Fig. 15:Frequency chart of conferences criteria

Fig. 16:Cluster wise table and dendrogram presentation of conferences criteria

Cluster 2 had only a single practice: Published one chapter in a book was conditional before being promoted to more senior or tenure track positions and this practice was never adopted by three business institutes.

Figure 15 shows that five conference related practices was completely adopted by business institutions 1,2,3 and 4 including: Conferences_1: Event committees were active to properly plan and execute events, Conferences_2: Alumni was encouraged in organizing conferences and other events., Conferences_3: Faculty members were encouraging arranging conference , Conferences_4: Proper funding was provided to arrange conference and Conferences_6: Guest are facilitated with pick and drop facility Lodging and boarding during the conference. Business institute1 was never adopted Conferences_5: Rewards were given to the conference organizers. The remaining two practices Conferences_7: Students were encouraged to involve arranging conferences and Conferences_8: Conference advertised schedule was updated on websites and mailing list are frequently adopted.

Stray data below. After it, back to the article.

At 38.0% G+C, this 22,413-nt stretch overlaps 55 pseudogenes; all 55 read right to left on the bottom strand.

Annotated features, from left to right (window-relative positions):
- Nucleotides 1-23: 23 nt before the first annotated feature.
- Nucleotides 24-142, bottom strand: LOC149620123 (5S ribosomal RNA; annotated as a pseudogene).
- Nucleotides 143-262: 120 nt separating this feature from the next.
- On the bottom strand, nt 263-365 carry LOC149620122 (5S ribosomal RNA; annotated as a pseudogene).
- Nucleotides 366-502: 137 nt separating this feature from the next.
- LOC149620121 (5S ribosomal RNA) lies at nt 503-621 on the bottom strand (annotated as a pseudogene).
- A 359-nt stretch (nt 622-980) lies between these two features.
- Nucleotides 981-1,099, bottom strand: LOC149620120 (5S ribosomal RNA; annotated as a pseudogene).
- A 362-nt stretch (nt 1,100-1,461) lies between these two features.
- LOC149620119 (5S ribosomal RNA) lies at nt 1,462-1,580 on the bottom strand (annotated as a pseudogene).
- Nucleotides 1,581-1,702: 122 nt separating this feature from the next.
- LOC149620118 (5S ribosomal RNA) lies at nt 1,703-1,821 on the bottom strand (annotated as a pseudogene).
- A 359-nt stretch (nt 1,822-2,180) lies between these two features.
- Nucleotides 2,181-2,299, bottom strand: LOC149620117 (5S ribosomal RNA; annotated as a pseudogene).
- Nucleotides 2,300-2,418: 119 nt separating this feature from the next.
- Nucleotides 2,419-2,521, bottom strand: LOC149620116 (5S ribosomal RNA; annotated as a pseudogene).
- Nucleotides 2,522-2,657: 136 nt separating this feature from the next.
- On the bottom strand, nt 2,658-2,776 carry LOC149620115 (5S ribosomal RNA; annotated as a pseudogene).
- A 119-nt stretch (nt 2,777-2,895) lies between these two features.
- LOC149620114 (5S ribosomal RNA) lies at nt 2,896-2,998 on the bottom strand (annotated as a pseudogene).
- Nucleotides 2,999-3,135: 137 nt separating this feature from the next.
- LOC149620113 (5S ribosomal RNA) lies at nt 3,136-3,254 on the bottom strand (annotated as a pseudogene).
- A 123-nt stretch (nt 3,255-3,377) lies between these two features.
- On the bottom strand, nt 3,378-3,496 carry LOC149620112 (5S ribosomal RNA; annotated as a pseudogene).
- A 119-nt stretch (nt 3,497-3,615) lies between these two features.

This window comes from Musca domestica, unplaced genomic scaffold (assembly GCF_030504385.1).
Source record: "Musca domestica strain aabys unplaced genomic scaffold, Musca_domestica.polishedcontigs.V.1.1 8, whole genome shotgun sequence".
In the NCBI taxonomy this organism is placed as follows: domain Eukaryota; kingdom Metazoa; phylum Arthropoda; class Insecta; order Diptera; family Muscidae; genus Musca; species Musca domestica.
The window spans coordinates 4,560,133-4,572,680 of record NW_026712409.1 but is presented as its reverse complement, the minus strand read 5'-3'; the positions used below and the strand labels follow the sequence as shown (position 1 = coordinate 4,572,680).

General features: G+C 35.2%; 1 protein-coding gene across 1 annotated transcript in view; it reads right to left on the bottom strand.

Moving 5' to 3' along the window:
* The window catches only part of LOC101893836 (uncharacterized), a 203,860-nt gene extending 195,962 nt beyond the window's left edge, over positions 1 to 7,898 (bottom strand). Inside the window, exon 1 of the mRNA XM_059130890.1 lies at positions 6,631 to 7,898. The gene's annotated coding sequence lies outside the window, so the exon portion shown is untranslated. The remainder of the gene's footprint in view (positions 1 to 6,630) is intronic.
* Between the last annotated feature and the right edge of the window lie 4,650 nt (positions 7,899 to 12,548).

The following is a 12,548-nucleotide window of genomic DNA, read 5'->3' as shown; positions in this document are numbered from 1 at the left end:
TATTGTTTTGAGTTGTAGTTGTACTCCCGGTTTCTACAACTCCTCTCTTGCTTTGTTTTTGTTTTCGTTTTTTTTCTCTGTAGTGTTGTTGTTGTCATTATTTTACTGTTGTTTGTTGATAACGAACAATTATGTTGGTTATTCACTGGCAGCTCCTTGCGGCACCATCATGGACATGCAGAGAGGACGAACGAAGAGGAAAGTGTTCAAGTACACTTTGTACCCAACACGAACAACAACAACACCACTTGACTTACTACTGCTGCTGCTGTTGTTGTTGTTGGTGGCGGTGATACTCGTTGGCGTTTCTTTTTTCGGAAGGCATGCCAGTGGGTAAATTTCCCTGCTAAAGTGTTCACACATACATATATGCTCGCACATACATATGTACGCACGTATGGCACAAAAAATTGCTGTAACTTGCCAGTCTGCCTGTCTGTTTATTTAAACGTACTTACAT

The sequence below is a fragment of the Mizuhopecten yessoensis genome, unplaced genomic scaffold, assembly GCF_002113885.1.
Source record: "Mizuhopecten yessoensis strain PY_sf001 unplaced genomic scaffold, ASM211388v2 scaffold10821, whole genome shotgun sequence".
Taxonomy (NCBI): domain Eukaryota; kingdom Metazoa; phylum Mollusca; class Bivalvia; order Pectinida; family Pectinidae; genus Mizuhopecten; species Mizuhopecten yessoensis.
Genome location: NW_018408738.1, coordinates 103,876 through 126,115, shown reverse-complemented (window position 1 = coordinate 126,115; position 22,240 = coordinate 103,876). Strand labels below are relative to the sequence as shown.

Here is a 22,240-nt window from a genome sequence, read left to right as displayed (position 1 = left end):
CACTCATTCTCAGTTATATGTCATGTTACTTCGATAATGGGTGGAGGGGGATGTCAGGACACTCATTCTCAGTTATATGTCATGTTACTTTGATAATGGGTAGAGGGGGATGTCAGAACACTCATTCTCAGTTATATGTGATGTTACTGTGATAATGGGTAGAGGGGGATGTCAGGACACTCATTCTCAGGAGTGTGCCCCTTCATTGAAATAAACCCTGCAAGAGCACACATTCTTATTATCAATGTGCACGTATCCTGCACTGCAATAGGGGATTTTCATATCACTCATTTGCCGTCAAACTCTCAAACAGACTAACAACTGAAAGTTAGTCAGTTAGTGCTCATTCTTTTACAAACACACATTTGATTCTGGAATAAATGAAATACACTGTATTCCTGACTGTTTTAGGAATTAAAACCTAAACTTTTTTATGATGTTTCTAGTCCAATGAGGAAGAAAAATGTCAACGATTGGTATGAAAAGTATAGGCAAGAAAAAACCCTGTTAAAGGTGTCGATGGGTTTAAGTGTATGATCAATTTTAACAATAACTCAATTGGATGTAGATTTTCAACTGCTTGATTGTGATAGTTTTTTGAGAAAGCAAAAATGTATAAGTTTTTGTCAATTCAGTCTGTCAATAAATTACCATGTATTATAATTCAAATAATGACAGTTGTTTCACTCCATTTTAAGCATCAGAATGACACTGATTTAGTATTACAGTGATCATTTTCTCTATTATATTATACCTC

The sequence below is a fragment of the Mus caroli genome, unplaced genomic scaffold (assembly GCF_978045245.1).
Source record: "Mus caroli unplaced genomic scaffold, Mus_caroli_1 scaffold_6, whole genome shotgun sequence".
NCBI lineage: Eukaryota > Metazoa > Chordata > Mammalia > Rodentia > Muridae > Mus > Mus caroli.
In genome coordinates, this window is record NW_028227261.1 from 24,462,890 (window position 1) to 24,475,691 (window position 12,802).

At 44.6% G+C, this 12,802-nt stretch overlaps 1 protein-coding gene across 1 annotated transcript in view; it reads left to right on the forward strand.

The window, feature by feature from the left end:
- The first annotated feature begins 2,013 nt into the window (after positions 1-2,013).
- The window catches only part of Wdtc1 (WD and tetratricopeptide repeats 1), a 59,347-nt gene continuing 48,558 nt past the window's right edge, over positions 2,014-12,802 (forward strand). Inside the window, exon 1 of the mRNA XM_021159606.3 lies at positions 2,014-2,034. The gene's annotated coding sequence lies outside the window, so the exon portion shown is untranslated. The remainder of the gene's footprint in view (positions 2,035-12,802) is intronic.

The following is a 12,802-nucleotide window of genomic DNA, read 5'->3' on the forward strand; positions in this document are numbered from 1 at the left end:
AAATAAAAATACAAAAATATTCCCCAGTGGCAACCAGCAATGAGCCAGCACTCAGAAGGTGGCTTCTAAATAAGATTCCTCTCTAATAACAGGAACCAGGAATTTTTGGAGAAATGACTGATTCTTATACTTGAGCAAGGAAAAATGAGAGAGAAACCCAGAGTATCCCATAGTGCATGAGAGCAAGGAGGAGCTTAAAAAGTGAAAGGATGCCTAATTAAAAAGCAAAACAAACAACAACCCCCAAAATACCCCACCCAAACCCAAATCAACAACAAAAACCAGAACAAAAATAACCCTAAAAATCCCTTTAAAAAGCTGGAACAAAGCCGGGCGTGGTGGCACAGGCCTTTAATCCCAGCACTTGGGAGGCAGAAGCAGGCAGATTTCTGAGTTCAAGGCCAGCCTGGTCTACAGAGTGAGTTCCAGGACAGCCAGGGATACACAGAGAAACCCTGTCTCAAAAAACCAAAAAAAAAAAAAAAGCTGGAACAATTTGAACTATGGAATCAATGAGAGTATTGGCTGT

Figure 16 shows that two clusters are develop cluster1 had seven practices: Event committees was active to properly plan and execute events, alumni were encouraged in organizing conferences and other events, faculty members were encouraging arranging conference, proper funding was provided to arrange conference, guest was facilitated with pick and drop facility Lodging and boarding during the conference, students was encouraged to involve arranging conferences and conference advertised schedule was updated on websites and mailing list was frequently adopted all these practices was mostly adopted. Cluster2 had only single practice that was rewards was given to the conference organizers, this practice was never and rarely adopted by two business institutes and mostly adopted by one business institute.

Fig. 17:Frequency chart of internet bandwidth PERN criteria

Fig. 18:Cluster wise table and dendrogram presentation of Internet Bandwidth PERN utilization criteria

Figure 17 shows that two practices was completely adopted by five business institutes they are: PERN_1: Well established computerized networking with Computer Laboratories are existed and PERN_5: University Web Portals was well established. Three practices was completely adopted by business institute 1,2,3 and 5 and rarely adopted by business institute 4 they was: PERN_2: High-speed LAN connections was available, PERN_3: Institute had accessibility of digital library and PERN_4: Allowance of Free use of bandwidth for educational purposes.